# Directional Derivatives

• Aug 3rd 2009, 01:10 PM
Directional Derivatives
I need to find the directions in which the directional derivative $D_u f(x,y)$ of $f(x,y)=ye^{-xy}$ at the point $(0,2)$ has the value 1.

I use the dot product formula for directional derivatives where $u$ is a unit vector; I set equal to one:

$D_u f(x,y)=u\cdot\nabla f(x,y)=1$

The components of the gradient vector:

$\frac{\partial f}{\partial x}i=-y^2e^{-xy}i$

$\frac{\partial f}{\partial y}j=-xye^{-xy}j$

I plug in the coordinates:

$\nabla f(0,2)=<-4,0>$

$u\cdot<-4,0>$=1 , which is $u\cdot(-4i)=1$ This tells me that the $a4=1$ where $a$ is the component of the unit vector $u$ in $i$ direction. If I write the unit vector as $u=ai + bj$ I have $\mid u \mid= \sqrt{a^2+b^2}=1$.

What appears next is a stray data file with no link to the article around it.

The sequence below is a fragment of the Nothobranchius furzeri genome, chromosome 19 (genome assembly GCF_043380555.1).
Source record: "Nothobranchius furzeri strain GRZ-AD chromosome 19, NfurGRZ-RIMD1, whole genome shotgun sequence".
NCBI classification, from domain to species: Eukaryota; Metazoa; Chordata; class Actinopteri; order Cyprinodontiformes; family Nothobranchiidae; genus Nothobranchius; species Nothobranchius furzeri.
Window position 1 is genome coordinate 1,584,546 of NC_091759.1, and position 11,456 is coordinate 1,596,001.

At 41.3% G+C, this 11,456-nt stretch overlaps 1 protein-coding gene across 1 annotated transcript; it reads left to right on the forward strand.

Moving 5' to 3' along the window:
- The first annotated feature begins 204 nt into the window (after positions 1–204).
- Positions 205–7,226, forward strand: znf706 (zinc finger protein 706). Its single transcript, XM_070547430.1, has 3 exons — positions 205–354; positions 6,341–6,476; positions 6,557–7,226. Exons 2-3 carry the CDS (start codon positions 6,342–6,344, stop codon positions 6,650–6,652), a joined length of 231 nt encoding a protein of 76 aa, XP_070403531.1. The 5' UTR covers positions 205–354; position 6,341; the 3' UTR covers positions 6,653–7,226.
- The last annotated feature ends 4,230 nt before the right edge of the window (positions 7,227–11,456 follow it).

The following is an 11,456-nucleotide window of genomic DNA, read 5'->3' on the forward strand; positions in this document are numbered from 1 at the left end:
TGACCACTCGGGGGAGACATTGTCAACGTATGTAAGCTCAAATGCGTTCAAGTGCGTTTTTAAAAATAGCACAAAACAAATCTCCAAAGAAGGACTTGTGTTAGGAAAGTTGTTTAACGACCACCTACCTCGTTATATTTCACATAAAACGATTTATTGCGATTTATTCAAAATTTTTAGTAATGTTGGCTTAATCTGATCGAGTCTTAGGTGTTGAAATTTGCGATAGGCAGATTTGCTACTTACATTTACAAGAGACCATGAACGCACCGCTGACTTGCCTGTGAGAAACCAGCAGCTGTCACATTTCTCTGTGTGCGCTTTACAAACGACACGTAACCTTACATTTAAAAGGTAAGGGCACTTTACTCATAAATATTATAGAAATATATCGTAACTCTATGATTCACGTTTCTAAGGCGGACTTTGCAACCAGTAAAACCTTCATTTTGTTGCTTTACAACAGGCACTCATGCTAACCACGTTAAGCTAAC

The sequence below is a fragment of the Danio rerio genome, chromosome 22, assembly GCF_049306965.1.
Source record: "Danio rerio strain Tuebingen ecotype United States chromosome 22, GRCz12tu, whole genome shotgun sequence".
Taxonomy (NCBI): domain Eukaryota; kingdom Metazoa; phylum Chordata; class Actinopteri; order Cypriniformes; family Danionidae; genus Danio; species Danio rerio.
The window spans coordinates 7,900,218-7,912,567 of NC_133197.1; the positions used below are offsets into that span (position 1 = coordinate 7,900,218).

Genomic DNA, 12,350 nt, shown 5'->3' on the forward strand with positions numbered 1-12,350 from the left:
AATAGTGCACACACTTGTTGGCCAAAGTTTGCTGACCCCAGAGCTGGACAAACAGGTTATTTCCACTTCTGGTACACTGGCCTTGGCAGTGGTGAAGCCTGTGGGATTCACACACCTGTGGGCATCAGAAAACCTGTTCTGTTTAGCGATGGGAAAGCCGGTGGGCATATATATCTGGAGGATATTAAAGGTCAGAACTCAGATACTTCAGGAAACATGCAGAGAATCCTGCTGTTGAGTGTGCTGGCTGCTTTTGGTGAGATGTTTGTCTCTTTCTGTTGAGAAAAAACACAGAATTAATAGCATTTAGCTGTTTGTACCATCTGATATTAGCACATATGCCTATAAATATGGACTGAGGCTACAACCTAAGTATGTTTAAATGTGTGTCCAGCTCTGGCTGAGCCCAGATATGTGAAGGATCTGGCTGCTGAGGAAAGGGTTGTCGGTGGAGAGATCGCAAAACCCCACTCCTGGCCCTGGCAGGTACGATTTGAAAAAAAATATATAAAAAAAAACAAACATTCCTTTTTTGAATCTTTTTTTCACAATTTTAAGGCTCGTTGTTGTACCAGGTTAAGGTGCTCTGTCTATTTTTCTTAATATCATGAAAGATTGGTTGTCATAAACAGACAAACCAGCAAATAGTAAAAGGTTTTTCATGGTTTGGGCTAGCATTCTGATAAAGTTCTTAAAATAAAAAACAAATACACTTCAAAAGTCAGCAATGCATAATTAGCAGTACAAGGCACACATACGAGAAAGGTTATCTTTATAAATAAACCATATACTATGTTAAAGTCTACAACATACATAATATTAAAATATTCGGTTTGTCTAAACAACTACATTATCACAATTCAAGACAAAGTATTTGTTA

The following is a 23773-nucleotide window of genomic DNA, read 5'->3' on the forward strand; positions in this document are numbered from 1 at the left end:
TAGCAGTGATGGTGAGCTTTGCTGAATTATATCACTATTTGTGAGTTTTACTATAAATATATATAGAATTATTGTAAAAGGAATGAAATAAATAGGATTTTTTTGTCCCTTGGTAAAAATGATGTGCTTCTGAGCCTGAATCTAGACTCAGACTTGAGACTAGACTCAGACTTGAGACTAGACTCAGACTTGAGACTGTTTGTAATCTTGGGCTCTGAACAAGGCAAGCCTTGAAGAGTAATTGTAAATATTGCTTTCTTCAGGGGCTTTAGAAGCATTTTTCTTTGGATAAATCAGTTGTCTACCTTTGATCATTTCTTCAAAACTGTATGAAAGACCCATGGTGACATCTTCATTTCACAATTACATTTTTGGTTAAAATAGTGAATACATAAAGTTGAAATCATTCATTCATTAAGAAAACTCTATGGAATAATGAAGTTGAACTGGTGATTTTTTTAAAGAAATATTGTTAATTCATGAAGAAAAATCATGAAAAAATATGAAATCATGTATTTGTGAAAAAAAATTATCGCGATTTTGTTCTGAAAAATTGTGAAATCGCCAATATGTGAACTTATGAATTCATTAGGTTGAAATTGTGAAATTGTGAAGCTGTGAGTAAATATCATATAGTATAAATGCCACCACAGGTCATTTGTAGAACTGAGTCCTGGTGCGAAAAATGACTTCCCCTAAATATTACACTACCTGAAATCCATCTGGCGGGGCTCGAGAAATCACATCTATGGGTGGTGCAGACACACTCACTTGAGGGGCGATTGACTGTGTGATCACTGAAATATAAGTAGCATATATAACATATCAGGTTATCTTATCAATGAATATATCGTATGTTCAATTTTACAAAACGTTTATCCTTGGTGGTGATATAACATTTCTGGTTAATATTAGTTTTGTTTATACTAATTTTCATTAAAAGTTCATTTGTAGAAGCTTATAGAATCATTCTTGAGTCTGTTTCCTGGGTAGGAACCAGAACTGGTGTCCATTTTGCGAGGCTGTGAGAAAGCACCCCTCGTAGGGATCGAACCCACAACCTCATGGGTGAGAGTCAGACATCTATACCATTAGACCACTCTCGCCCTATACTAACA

Now I have the elementary system of equations:

$a4=1$

$\sqrt{a^2+b^2}=1$

I not sure if the solutions for a,b the correct components of the unit vector givng the direction required. It makes sense to me, but I don't have the answer in my book, so I can't check this.
• Aug 3rd 2009, 01:15 PM
Calculus26
Du can also be written |f||u|cos(t) = 1

so 4cos(t) =1

t = arccos(1/4)

u = cos(t) i +sin(t) j